[Pixman] [PATCH 1/1] vmx: workarounds to fix powerpc little endian particularities

Fernando Seiti Furusato ferseiti at linux.vnet.ibm.com
Fri May 29 06:04:38 PDT 2015

On 05/29/2015 08:45 AM, Siarhei Siamashka wrote:
> Sorry, I did not explain it properly earlier. I did not mean
> to replicate the whole 'pix_multiply' function in the little
> endian code path.
No worries. What I did felt odd indeed. Let us see :)

> The point is that we need to take care of some differences
> between big and little endian powerpc variants. And we want
> to isolate these differences in the smallest possible unit,
> while still keeping the code readable and maintainable.
> In your first patch, you treated the vec_mergel/vec_mergeh
> intrinsics as such smallest units and replaced them with the
> MERGEL/MERGEH macros. It works correctly in this context, but
> my complaint was that the code is not very clean this way. If
> the vec_mergel/vec_mergeh intrinsics were supposed to be endian
> agnostic and behave like the MERGEL/MERGEH macros, then I
> guess that the vec_mergel/vec_mergeh intrinsics would have
> been implemented this way in the first place. Redefining the
> meaning of the standard intrinsics looks ugly. Basically, the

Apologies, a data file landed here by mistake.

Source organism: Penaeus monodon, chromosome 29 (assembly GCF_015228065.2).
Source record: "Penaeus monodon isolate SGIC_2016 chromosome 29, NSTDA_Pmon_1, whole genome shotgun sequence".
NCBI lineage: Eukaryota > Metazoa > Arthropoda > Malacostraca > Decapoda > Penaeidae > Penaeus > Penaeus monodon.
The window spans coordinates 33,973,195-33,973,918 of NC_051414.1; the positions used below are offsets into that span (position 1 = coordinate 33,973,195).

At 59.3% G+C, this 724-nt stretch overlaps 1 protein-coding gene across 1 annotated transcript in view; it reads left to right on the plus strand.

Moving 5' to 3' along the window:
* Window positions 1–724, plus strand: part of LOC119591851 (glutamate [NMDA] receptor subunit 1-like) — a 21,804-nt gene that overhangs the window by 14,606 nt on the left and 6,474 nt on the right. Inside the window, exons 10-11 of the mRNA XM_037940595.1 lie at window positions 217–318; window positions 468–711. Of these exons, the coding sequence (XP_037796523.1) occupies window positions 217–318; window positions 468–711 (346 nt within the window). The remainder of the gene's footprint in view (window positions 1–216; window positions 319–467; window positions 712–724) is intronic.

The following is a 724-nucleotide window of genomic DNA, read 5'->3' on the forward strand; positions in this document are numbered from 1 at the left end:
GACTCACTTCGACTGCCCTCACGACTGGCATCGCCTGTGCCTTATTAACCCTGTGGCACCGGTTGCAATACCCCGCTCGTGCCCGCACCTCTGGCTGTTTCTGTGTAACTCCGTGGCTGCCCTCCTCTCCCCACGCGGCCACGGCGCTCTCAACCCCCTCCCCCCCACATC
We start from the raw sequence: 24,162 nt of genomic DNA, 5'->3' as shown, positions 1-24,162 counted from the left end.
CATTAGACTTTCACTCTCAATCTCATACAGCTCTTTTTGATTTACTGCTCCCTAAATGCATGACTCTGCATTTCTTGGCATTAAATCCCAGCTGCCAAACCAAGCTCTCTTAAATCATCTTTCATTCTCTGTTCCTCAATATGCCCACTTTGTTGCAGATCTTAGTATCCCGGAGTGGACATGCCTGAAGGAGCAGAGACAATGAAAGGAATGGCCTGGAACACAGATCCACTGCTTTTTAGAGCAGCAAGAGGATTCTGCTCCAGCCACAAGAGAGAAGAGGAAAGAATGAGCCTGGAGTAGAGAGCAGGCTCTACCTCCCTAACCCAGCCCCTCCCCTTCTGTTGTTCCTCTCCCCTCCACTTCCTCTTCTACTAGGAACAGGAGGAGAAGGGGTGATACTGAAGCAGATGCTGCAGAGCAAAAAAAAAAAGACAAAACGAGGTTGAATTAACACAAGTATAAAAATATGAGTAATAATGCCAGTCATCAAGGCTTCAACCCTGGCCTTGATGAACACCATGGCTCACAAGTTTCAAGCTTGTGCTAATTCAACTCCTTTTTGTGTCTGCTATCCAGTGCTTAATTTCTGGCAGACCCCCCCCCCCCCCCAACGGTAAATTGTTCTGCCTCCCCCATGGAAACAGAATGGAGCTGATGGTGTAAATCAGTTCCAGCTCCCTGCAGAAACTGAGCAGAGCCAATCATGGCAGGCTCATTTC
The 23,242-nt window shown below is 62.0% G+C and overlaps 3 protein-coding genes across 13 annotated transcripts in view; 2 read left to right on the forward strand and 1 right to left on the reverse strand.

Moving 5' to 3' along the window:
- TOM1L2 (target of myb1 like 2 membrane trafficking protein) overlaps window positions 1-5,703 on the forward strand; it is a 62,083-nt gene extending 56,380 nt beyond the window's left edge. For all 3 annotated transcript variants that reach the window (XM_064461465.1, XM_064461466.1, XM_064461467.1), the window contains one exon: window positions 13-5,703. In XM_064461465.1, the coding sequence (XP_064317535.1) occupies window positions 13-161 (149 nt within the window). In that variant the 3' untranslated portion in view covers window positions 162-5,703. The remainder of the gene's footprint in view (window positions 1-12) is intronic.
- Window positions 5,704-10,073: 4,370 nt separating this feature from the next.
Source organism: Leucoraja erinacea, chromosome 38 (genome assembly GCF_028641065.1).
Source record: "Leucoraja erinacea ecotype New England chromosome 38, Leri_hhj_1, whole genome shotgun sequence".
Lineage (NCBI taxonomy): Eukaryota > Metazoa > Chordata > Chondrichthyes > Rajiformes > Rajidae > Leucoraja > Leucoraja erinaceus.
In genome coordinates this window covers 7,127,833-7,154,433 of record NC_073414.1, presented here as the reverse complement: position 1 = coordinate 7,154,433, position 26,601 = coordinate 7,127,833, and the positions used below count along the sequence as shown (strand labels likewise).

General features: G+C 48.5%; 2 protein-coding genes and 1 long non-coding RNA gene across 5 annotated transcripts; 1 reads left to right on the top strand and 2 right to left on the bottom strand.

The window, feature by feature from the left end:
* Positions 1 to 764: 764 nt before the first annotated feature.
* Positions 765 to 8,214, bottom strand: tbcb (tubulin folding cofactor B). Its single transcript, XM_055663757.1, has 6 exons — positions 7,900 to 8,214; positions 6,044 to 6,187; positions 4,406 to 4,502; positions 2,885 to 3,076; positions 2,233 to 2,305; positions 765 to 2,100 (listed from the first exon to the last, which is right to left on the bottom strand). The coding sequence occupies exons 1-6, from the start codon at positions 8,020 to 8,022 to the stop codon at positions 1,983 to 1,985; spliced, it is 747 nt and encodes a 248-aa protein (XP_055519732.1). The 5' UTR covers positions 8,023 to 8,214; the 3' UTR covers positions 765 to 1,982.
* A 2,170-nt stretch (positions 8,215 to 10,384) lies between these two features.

> individual intrinsics are too small for using them for isolating
> big/little endian differences in a non-controversial way.
Got it. Yes, the problem is not actually what the intrinsics themselves do, but
how the vector settles when looking at it byte wise.
> Now in this new patch the whole 'pix_multiply' function is
> replicated. But it is too large. And duplicating a lot of
> code is not nice either.
> What I actually wanted to see was a new static force_inline function.
> This function can isolate the big/little endian differences, be
> reasonably small and do something meaningful by itself. For example,
> the SSE2 code has the 'unpack_128_2x128' function for this:
>      http://cgit.freedesktop.org/pixman/tree/pixman/pixman-sse2.c?id=pixman-0.32.6#n68
>      static force_inline void
>      unpack_128_2x128 (__m128i data, __m128i* data_lo, __m128i* data_hi)
>      {
>          *data_lo = _mm_unpacklo_epi8 (data, _mm_setzero_si128 ());
>          *data_hi = _mm_unpackhi_epi8 (data, _mm_setzero_si128 ());
>      }
> This function takes a single 128-bit vector with 8-bit elements as
> the input argument and produces two 128-bit vectors (low and high part)
> with 16-bit elements as the output. The code is simple and it is easy
> to see what it does.
> It would be great to have something similar in the powerpc code too.
> The 'force_inline' attribute ensures that the compiler inlines this
> function, so there is no call overhead. You can (and are also
> encouraged to) verify that the performance is not regressed by
> using the 'lowlevel-blt-bench' program in the 'test' directory.
Right, I will try to elaborate a solution to that point here.

Thanks for the review!

Fernando Seiti Furusato
IBM Linux Technology Center

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